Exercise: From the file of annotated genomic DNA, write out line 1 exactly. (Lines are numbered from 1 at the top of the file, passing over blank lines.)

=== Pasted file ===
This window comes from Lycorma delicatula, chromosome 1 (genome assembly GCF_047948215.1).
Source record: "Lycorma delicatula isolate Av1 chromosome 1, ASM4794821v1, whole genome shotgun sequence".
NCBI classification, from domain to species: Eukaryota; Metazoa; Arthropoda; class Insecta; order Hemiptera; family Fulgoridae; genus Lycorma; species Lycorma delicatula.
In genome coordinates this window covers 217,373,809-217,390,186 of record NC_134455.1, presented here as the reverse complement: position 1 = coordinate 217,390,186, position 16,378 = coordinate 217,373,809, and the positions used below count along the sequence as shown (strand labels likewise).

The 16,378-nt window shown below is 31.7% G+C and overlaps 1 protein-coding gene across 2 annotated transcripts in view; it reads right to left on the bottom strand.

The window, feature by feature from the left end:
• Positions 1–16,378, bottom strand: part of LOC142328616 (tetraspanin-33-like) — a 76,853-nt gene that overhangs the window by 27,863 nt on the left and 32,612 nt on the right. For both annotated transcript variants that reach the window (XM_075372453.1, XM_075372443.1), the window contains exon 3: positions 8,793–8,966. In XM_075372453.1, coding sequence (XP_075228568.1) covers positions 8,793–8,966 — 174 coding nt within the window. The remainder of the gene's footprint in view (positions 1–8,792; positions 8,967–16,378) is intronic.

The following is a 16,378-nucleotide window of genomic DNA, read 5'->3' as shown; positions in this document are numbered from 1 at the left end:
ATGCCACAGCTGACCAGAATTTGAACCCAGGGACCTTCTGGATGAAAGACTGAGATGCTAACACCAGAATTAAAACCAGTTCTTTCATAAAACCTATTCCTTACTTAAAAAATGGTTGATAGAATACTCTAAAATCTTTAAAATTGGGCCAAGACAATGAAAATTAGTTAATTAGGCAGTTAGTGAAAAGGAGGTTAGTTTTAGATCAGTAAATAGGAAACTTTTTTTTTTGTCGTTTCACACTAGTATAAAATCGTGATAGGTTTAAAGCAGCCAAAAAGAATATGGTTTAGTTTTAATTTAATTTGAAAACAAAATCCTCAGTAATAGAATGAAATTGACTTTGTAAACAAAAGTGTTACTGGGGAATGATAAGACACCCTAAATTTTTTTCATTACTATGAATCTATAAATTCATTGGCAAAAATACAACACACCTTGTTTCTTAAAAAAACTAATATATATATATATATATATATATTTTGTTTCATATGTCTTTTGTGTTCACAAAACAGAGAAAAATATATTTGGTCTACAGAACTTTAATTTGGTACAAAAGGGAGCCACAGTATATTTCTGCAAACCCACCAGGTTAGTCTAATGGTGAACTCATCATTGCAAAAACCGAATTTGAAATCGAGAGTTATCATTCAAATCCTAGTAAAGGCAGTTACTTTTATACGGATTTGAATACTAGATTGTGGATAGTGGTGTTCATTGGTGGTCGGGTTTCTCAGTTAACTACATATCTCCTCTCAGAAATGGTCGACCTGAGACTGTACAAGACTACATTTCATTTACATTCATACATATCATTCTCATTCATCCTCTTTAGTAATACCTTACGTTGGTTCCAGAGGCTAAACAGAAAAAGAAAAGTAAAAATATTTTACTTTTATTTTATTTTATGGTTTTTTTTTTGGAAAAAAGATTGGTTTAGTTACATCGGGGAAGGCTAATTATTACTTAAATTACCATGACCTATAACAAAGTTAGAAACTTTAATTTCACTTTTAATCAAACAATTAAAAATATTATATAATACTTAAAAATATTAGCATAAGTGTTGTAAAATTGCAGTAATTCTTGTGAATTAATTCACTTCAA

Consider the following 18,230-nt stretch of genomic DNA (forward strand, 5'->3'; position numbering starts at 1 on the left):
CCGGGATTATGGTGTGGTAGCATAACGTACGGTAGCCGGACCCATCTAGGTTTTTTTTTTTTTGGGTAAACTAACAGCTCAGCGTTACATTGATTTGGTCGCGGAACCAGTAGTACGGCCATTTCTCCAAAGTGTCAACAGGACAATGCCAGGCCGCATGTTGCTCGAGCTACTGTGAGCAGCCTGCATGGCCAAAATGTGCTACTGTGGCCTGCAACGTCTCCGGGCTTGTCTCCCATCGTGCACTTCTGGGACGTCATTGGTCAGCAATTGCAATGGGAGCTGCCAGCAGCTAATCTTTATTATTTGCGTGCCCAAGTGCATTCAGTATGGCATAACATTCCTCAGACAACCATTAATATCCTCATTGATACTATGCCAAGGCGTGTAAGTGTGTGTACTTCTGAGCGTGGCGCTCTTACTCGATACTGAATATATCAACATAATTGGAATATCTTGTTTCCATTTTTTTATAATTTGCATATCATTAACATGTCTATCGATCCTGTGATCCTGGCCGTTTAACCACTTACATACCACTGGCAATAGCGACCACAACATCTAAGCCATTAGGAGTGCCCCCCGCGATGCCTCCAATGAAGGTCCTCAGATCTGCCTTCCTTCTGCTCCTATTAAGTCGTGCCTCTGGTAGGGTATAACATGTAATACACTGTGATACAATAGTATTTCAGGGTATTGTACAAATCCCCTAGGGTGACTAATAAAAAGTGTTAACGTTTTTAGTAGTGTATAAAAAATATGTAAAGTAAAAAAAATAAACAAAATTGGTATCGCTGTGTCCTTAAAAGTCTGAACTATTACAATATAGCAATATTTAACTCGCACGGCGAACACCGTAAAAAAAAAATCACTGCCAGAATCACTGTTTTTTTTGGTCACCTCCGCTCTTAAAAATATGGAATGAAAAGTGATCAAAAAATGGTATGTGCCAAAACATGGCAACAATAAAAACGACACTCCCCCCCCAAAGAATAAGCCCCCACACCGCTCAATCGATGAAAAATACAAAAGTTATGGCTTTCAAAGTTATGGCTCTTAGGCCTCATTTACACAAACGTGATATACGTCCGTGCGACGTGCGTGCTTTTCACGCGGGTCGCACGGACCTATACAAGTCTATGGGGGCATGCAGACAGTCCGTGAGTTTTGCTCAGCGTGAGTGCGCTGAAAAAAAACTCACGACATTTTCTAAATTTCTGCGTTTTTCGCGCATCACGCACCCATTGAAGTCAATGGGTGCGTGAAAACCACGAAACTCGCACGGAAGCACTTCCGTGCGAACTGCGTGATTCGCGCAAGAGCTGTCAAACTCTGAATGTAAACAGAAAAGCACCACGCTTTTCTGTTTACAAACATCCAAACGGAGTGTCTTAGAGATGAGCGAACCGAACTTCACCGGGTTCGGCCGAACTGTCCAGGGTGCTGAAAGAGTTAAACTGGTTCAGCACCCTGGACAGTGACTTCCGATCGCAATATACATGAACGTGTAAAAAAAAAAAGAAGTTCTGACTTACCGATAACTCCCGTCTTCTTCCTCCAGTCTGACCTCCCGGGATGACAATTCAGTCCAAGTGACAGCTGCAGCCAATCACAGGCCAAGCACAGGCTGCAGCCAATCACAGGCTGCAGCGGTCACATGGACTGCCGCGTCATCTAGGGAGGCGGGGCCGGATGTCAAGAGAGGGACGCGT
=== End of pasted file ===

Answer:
This window comes from Lycorma delicatula, chromosome 1 (genome assembly GCF_047948215.1).